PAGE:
Probably because of my teaching background I tend to view my toddler's (and infant's) learning and experiences like a school curriculum. Basically I mentally break down the areas into:
Language * Math * Science * Art * Motor Skills (Large & Fine) * Music * Humanities or History
I make sure I provide lots of different levels of experiences in each area and then follow my child's lead for her interest and level of understanding. While I fundamentally believe that early childhood education should be experiential, play based, and child lead I also don't think there is anything wrong with introducing 'formal' learning elements if your child is ready for them. For example, by about 19 months Ava could count to 10 and identify every letter of the alphabet now at 22 months she identify shapes, colors and numbers (oh yeah and she sings an adorable version of the abc's). I took her lead by seeing her very early interest in identifying letters (she started calling out A and B with pride shortly after she turned one) and then I took on finding lots of different fun ways for her learn to more. I never had a plan for my child to memorize those things at age One (even though I think by three most children should have those skills) I just followed what she loved.
PHOTO: Dancing this evening in the Living Room
Lately she has been really interested in music and so I am working on building music experiences. Ava does go to daycare three days a week and she just started a new school where they do a really great job with music and I have seen a tremendous increase in her interest level. It did make me think about my stay-at-home mom friends and how if you are not careful in your daily experience planning you can miss introducing something that your child might have a real passion for.
This is how I mentally break down the "curriculum":
1. Music Appreciation: The goal here is to develop a love for music.
Expose your child to lots of different styles of music from children's music to classical to early jazz. Even if you HATE kids music remember that your child will probably love it! By almost two your child will have songs they like and dislike - create a playlist of their favorites.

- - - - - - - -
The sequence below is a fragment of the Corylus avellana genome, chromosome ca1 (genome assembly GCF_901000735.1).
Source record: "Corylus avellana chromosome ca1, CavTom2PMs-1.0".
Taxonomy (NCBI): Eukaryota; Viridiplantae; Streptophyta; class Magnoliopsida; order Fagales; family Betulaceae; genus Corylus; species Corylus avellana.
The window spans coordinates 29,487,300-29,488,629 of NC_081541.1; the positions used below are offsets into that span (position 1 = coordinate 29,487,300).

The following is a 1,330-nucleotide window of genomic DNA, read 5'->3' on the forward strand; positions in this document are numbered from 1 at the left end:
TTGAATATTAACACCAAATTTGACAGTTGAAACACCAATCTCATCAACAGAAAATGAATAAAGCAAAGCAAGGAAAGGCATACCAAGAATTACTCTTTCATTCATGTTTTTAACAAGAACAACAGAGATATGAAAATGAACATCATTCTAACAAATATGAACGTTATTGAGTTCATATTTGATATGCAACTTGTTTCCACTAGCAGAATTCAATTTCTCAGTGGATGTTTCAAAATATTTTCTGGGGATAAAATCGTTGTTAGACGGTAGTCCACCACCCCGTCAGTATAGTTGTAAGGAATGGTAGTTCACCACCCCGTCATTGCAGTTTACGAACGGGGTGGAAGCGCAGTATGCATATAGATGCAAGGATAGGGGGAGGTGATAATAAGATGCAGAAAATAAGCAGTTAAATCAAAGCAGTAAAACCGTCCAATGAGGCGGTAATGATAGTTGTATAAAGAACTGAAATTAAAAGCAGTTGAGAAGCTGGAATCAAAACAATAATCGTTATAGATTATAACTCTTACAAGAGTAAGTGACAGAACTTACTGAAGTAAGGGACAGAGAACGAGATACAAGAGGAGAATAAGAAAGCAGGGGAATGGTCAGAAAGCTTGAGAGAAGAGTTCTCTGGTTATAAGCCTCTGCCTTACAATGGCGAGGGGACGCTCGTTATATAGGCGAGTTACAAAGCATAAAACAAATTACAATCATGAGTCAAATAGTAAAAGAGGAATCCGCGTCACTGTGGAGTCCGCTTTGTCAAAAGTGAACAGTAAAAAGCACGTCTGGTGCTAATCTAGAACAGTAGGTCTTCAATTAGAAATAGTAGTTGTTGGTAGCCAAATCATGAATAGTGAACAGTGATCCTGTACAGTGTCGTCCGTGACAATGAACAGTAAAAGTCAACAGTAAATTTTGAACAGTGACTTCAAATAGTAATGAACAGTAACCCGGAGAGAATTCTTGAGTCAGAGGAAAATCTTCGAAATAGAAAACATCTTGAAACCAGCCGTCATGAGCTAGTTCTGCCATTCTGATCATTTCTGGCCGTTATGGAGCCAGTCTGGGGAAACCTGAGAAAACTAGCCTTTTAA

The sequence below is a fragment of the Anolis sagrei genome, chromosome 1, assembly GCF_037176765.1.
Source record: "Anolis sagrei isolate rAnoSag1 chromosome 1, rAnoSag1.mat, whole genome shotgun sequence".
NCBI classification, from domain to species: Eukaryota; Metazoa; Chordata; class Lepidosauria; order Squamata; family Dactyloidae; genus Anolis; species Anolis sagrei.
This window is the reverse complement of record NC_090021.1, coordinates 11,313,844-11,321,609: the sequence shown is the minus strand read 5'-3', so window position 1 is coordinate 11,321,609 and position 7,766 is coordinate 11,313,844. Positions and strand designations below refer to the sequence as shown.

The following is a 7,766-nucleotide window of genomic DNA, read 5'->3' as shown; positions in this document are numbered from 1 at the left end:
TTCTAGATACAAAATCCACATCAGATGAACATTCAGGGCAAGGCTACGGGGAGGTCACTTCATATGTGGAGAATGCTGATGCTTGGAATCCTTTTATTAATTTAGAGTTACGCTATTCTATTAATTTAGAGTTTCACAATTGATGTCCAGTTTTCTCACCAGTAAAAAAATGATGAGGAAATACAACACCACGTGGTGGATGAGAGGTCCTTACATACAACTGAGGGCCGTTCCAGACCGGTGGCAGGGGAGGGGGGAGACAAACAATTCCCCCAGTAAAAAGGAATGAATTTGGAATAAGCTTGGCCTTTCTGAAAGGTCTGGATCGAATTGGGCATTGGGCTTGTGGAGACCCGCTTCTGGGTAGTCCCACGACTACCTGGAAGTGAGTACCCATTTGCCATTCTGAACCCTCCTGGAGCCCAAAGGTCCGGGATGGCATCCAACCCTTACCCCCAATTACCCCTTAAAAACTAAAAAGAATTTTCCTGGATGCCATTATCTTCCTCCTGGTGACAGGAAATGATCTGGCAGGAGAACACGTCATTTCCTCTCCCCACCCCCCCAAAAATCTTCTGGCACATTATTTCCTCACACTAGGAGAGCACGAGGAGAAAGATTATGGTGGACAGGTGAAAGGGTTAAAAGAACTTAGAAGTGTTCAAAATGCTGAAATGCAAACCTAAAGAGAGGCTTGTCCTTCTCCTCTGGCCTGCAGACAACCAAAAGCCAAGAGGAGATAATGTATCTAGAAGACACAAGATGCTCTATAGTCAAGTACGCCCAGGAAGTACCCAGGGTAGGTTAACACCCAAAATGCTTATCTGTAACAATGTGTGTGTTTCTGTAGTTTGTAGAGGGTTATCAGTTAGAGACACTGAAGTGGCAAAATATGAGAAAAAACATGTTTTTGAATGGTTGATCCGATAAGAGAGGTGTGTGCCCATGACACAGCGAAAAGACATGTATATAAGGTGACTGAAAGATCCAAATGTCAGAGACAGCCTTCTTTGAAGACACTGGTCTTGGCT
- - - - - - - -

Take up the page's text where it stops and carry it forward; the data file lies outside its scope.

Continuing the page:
Make music time as fun as you can possibly muster - dancing, flags, jumping - toddlers are super sensitive to your excitement level.
2. Dancing: Both free dancing by responding to rhythms and exposure to new and mimiced movements
I think the Wiggles are really hit and miss but we all love The Wiggles: You Make Me Feel Like Dancing (almost all the wiggles you can stream to your TV for free if you have Netflix). I won't bore you with a huge list of children's music and I have written here a little bit about it HERE before - but there are hundreds of really great options for kid friendly music that (unlike the Wiggles) will not give you a migraine ;)
3. Instruments - Create your own and use 'real' instruments
You can teach your child a lot about tone, rhythm and other elements of music without ever formally naming them. Having two sets of the most basic teaching tools is helpful because you can play together. Here are some of my favorite instruments. Everything here can be purchased from discount school supply for about the same price as the mostly amazon.com links below, except that children's companies don't make great drums so I would actually just buy or look for affordable 'professional' ones like in the link below if you can. Off of this list, rhythm sticks and egg shakers are my favorites for double purchases. Obviously, exposure to any adult instrument is ideal. Ava thinks my husband's old trumpet is the Bee's Knees ;)
Basic Beat Pair of 8" Combination Rhythm Sticks $1.25
Basic Beat Single Egg Shaker $1.50
Two-Tone Wood Block Musical Instrument $4.12
Latin Percussion CP376 6 Tambourine With Head Single Row $7.20
Hohner Cluster Bells $2.15
Remo Pretuned White Bongos $30.15
Other ideas are - Triangles, Maracas, Jingle Clogs, Sand Blocks, Hand Castanets ... the list goes on and on ;)
5. Singing - The best way to teach a child to sing is to help them memorize a favorite song - this will probably mean that you will have to sing it about 200 times to them as they demand "again, again" - but truly once your child learns their first song it is amazing how quickly they start to memorize other songs and make up their own even. Singing is the easiest and (I think) the most fun component to toddler music education.
I am sure you all have tons of ideas here - so SHARE THEM please! But hopefully thinking about these categories will help you, as it does me, to keep your scope of toddler experiences broad and well balanced.
More toddler curriculum ideas here or under the category 'toddler curriculum'